They drove around the block looking for street parking before heading into a ramp. Then they lined up out front in the cold waiting for a pat-down, a wristband and a hand stamp.
Once inside, the patrons stopped at the long back bar or headed upstairs looking for a shorter line. Then came time to scope out a vantage point. Near the back of the main floor by the soundboard? Down the side and then push in toward the front? Or up in the balcony near the railing to look down on the action?
Anticipation built as production manager Conrad Sverkerson — known to bands around the world for his accommodating, no-nonsense ways — looked over the stage one last time. Finally, the house music died, the stage went dark, and the room came to life with the opening chords or booming beats of the opening act.
Sound familiar? Of course it does.
After three straight nights of grand reopening concerts, it’s already clear where the Palace Theatre stands among Twin Cities music venues. The new crown jewel of downtown St. Paul nightlife really isn’t comparable to other theaters in town such as the Orpheum, State or Fitzgerald. Instead, the Palace should simply be known as First Avenue East.
While competitors including Live Nation and AEG have tried to replicate the formula of Minneapolis’ legendary rock hall at such forgotten venues as the Quest and Mill City Nights, one company has finally come up with a pretty good copycat: First Avenue itself.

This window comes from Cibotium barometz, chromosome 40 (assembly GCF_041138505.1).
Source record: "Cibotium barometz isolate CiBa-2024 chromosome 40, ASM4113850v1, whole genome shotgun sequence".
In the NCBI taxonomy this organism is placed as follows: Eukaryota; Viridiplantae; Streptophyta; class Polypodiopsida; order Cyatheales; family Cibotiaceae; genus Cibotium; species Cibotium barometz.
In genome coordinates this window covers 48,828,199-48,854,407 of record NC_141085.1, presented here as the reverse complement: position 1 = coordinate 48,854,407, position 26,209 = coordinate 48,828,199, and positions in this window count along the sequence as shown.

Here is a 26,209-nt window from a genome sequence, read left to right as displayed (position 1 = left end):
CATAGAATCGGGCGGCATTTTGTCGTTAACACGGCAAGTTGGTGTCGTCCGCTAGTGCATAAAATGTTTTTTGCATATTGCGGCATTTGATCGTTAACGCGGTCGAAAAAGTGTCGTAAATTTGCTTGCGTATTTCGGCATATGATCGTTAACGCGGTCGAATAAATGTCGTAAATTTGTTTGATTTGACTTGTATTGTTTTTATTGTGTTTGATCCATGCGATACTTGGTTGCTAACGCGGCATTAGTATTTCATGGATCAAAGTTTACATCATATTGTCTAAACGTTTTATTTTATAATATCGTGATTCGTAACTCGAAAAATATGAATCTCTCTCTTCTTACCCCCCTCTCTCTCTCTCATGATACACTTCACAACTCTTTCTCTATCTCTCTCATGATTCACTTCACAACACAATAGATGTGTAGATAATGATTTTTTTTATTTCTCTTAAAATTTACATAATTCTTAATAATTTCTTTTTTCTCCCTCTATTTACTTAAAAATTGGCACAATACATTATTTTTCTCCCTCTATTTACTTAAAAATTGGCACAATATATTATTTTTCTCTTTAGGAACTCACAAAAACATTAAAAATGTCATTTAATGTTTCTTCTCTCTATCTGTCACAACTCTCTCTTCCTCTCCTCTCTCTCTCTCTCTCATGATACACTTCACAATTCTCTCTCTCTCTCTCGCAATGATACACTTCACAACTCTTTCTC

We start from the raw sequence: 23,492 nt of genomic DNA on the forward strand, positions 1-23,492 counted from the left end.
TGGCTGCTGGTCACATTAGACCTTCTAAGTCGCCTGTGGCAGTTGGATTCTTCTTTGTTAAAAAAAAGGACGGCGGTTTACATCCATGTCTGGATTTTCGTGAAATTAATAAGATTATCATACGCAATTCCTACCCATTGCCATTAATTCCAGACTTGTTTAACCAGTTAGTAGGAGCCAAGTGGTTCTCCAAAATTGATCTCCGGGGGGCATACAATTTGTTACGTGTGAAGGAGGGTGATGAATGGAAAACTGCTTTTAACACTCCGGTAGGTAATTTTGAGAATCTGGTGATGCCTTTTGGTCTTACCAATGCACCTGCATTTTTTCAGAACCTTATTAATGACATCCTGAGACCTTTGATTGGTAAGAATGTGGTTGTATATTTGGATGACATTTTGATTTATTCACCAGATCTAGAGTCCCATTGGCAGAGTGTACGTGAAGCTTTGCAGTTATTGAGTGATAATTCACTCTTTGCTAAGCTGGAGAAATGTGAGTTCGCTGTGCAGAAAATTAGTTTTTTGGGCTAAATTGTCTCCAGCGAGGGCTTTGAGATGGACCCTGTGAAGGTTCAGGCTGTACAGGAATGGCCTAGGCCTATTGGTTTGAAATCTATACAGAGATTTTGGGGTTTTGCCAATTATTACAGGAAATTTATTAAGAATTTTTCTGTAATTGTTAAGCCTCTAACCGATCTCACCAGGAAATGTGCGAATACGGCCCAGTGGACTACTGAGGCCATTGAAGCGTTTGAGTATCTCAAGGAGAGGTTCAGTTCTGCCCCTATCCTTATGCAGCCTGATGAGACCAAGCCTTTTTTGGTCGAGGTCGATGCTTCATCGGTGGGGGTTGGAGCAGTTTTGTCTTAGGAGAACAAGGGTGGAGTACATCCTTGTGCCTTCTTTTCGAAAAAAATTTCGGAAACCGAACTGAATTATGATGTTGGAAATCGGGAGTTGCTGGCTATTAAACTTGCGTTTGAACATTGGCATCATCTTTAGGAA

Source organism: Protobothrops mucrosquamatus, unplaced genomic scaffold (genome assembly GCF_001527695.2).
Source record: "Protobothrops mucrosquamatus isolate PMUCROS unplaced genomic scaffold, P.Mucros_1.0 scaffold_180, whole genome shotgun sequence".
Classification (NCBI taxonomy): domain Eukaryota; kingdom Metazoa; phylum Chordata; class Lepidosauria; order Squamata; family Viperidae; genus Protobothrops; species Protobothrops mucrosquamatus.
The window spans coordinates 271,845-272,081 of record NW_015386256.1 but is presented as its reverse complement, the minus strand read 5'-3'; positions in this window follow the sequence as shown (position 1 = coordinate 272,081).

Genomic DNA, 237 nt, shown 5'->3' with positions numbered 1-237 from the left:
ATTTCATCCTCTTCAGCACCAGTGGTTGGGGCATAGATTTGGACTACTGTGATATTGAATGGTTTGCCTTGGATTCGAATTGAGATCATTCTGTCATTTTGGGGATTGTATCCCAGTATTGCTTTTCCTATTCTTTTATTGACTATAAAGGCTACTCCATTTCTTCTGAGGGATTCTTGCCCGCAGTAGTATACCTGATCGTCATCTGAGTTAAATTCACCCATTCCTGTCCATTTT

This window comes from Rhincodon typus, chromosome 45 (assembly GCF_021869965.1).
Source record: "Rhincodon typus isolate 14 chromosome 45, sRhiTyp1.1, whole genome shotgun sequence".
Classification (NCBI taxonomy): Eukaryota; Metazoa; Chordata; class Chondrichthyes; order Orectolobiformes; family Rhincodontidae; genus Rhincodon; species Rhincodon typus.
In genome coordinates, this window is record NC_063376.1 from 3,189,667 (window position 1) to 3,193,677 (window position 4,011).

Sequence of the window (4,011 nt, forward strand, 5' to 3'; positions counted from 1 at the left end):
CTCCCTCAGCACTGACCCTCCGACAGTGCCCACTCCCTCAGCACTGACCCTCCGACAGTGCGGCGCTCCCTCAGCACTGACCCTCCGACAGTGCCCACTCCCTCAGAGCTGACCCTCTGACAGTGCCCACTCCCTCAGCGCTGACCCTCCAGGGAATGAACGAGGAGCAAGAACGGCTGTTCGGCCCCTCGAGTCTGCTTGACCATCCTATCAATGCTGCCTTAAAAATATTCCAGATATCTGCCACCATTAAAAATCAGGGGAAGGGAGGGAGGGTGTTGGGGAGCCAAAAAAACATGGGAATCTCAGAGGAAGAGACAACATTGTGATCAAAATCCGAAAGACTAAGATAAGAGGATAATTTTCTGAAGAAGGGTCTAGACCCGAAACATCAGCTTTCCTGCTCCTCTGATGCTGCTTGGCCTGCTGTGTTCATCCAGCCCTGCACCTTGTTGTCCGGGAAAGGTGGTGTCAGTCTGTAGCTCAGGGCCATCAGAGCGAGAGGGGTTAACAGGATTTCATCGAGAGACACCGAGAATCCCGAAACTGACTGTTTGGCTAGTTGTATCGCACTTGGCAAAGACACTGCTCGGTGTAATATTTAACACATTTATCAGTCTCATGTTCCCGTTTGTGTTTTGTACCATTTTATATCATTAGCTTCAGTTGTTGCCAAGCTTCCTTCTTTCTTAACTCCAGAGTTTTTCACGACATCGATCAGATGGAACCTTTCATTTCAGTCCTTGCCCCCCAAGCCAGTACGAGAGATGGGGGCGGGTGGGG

The Palace is nearly double First Ave in size (2,800-person capacity, compared to 1,500), but the newly reborn, 101-year-old theater feels remarkably akin to the 46-year-old Minneapolis nightclub. This is exactly what Mayor Chris Coleman and St. Paul staff wanted when they hired First Ave to manage their new $15 million civic-project-meets-historic-preservation-meets-hipster-bait.
There’s a grittiness to the theater that’s similar to the club, with walls and ceiling that proudly show off the deterioration from 30 years of closure, and a vast, open main floor that’s one big free-for-all.
The Palace’s ruggedness, however, is balanced out with professionalism and polish where it’s needed most: top-notch lighting and sound systems; plenty of efficient, easily accessible bars; a floor staff that’s welcoming but also knows how to hastily kick out a drunk moron; and a smart talent booking crew that has already lined up 25 mostly noteworthy concerts, and counting.
Not only did this weekend’s three opening shows offer a discernible First Ave vibe, they each also carried an extra level of electricity and communal celebration. Opening weekend came off like a musichead’s answer to March Madness. Let’s hope it becomes an annual tradition there.
On Friday, Minneapolis rap vets Atmosphere — the group that turned “Minnesota hip-hop” from a punchline to a sales pitch over many packed nights at First Ave — broke in the refurbished venue with a playful set of new songs and way-oldies. On Saturday, the Americana band that has been one of First Ave’s most ubiquitous hometown headliners since the early-1990s, the Jayhawks, delivered one of their most bustling and best local performances of recent years.